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Regulatory Reporting The hidden costs of not investing in your systems and processes

James Stewart, General Manager – Compliance APAC at Wolters Kluwer financial Services

StewartUntil recently, many banks have been able to maintain regulatory reporting processes without material investment by using Excel and/or other internally developed applications. Over the last few years, however, regulators have been upgrading their requirements for reporting in order to generate timely, detailed, and correct information to support their prudential responsibilities. In parallel, and coinciding with the global financial crisis, banks have focussed on reducing costs as they repair their balance sheets and profitability measures. These two conflicting directions are significantly increasing regulatory reporting risks.

Banks have historically considered regulatory reporting as a non-core process; a simple high-level data submission to the regulator on a monthly, quarterly or annual basis, able to be generated on a host of end-user applications that are linked to the general ledger or core banking system. Bank employees would make the required adjustments manually and transpose results into regulatory templates for onward reporting. These processes, although tedious, were able to be supported by specialized teams within the banks.

Regulators now realize the importance of regular and detailed information from their banks to support policy setting, identify structural weaknesses, and generally help to safeguard the financial system. Consequently regulators have introduced a host of new requirements including new accounting standards, upgraded capital adequacy frameworks and increased disclosure requirements in the form of more complex, frequent and detailed regulatory reporting templates. Specifically:

  • In Europe, Financial Reporting (FINREP) and Common Reporting (COREP) frameworks have been rolled out to fully disclose the position and risk carried by each of the banks
  • In the US, new templates such as the Federal Reserve’s FR Y-14 reporting are being rolled out, requiring large amounts of detailed information for US regulatory authorities
  • In Asia, regulators have moved to International Financial Reporting Standards (IFRS) reporting and are upgrading their systems and reporting taxonomies to support new submission languages like XBRL
  • Across the board, new regulatory frameworks such as Basel III, Dodd-Frank and the Foreign Account Tax Compliance Act (FATCA) are being introduced with associated reporting requirements

regulatory-reportingAcross the board, regulators are looking for more accurate and timely information. In India it has recently been mandated that a single regulatory repository is established in the form of a central data warehouse, from which all reporting is automated. This reflects the concerns regulators have with current manual processes operated by banks which are inclined to data quality issues and reporting inconsistencies through the use of manually maintained spreadsheets.

The global financial crisis has led to the introduction of regulation focused on increased capital and liquidity buffers. As banks adapt to the new regulatory environment and reduce the amount of risk and balance sheet size, margins come under pressure leading to increased focus on cost reduction exercises such as reducing the size of teams and back-office costs. Unfortunately these efforts coincide directly with the increased regulatory reporting requirements, which is pushing many banks into dangerous territory as their legacy architecture and reduced teams struggle to cope.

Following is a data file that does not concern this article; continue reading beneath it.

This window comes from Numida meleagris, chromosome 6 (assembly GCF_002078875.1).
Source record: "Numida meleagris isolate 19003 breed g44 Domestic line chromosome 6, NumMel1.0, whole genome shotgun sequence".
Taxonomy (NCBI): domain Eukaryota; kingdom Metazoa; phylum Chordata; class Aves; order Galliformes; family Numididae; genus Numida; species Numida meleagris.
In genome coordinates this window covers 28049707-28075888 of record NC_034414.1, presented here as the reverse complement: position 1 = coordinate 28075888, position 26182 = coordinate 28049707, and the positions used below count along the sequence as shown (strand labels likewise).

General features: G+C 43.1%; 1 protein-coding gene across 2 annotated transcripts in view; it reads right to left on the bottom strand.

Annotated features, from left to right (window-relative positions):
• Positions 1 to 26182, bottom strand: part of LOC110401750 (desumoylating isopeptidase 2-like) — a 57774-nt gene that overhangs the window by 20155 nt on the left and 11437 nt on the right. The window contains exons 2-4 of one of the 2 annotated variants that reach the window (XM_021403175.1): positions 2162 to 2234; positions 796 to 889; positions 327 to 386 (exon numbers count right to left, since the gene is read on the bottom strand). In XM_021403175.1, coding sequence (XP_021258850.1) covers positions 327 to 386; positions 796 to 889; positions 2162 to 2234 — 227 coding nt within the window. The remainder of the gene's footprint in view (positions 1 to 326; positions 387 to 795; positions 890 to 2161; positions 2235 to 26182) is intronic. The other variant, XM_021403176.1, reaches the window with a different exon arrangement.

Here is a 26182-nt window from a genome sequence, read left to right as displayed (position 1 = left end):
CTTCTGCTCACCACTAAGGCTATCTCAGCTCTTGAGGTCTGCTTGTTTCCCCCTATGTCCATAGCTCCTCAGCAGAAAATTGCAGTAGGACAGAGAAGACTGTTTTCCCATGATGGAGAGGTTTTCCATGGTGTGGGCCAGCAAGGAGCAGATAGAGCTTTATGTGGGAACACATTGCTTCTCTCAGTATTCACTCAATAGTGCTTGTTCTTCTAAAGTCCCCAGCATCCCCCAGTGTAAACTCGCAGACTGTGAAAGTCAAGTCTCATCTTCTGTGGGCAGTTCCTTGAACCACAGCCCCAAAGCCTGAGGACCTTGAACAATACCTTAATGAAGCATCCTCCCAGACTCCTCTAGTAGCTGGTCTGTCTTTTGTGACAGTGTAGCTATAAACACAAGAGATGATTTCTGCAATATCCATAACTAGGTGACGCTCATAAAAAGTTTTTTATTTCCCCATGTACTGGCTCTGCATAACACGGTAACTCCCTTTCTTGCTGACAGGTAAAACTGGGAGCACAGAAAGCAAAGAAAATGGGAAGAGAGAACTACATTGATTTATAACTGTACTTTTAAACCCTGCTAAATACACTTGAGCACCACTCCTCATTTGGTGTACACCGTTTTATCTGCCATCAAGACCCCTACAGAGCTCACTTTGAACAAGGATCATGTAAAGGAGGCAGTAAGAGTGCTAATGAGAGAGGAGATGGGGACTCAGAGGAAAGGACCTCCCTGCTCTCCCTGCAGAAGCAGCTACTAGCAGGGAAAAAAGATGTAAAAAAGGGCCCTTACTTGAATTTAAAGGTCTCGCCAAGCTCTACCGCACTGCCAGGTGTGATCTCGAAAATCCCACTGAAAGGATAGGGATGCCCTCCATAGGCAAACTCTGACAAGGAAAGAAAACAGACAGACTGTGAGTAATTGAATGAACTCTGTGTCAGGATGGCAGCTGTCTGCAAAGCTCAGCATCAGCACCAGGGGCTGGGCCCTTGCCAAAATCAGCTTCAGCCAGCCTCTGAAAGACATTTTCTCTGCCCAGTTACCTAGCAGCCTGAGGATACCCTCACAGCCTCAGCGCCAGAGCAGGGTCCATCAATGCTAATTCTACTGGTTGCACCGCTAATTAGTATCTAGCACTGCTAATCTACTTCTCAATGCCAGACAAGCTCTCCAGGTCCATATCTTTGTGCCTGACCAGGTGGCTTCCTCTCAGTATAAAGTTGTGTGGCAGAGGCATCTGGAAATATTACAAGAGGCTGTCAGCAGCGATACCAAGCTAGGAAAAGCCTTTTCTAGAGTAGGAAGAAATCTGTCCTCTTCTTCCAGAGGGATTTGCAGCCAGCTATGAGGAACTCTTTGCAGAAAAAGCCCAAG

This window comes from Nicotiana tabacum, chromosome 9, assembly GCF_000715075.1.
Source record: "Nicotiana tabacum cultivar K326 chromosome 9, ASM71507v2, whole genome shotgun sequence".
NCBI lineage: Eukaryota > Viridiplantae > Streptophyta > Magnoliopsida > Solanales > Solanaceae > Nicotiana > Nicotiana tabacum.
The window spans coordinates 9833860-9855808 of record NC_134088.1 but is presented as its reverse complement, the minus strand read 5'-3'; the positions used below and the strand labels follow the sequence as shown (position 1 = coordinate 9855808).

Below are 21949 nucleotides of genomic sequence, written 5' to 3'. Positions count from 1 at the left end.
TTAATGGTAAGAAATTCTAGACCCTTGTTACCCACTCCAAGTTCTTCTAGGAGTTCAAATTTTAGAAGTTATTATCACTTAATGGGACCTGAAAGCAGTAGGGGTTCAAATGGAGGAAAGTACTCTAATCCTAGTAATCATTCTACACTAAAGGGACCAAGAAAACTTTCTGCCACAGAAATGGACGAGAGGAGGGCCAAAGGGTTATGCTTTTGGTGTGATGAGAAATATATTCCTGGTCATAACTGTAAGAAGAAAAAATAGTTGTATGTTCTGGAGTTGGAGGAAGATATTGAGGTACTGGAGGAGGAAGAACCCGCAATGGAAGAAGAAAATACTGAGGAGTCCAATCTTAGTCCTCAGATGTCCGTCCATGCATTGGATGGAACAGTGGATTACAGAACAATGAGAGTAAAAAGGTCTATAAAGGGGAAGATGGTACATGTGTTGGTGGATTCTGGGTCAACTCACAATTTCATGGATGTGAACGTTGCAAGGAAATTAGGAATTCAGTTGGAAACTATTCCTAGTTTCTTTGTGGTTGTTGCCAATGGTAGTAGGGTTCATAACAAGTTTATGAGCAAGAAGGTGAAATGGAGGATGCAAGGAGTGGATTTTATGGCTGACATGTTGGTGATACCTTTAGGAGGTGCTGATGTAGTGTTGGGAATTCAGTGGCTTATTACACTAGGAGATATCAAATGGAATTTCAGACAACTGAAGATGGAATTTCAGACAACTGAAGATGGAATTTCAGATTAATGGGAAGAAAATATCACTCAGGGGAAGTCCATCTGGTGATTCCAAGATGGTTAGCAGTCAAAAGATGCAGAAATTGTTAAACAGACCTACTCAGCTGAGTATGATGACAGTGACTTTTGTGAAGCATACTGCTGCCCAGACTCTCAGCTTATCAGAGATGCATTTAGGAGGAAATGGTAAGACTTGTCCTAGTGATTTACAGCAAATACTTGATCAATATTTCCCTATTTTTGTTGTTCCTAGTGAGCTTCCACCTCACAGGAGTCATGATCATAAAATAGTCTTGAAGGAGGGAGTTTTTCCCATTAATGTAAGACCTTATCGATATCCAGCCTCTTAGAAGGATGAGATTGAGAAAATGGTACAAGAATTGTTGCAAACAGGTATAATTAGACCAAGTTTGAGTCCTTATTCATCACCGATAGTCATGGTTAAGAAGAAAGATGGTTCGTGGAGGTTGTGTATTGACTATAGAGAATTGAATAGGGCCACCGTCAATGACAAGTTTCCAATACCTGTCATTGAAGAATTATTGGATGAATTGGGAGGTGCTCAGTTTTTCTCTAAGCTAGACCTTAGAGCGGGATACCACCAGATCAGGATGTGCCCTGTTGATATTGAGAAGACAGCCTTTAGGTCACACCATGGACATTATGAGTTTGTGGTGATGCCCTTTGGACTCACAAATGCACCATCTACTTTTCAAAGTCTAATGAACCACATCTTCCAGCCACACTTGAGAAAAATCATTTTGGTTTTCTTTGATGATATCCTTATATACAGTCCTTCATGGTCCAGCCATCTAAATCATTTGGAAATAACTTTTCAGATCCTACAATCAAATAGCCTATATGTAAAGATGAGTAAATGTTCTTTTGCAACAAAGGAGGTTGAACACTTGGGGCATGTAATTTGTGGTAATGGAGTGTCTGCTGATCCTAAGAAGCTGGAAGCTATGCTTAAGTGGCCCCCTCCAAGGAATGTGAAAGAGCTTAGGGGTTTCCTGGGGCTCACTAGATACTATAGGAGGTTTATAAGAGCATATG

Banks will begin to find they are operating within the ‘RED’ regulatory risk-zone (see diagram above) and will begin to face the following issues:

  • Accounting framework upgrades have become more complex, but are yet, still being handled by manual processes often with error
  • Key staff attrition leaving new staff performing processes that are not well understood
  • Huge inefficiencies as teams are manually transposing data between manual consolidation layers and submission formats
  • Defaulting data in regulatory reports because the underlying data is not available (i.e. the general ledger system often doesn’t contain the required trade and customer static)
  • Inconsistencies across the bank as different teams operating from different systems submit conflicting information for the same positions (i.e. a single exposure is unlikely to match when viewed in a risk system versus a finance system)
  • A large number of issues and control weaknesses are being identified both internally and externally through audits
  • Greater regulatory focus either through fines, special audits, or suspension of approvals for new business requests
  • An inability to upgrade current processes for regulatory changes or even internal architecture changes leading to further layers being added to manual processes, resulting in massively increasing complexity

Banks that have invested and upgraded their regulatory reporting architecture and processes will succeed in avoiding many of the above risks and will start recognizing efficiencies that allow them to maintain a low cost base by leveraging technology and automation. Banks that choose not to upgrade incumbent solutions will face a future of inefficiencies and heightened regulatory risk as their teams struggle to keep pace with the amount of regulatory change that has been issued and that is yet to come.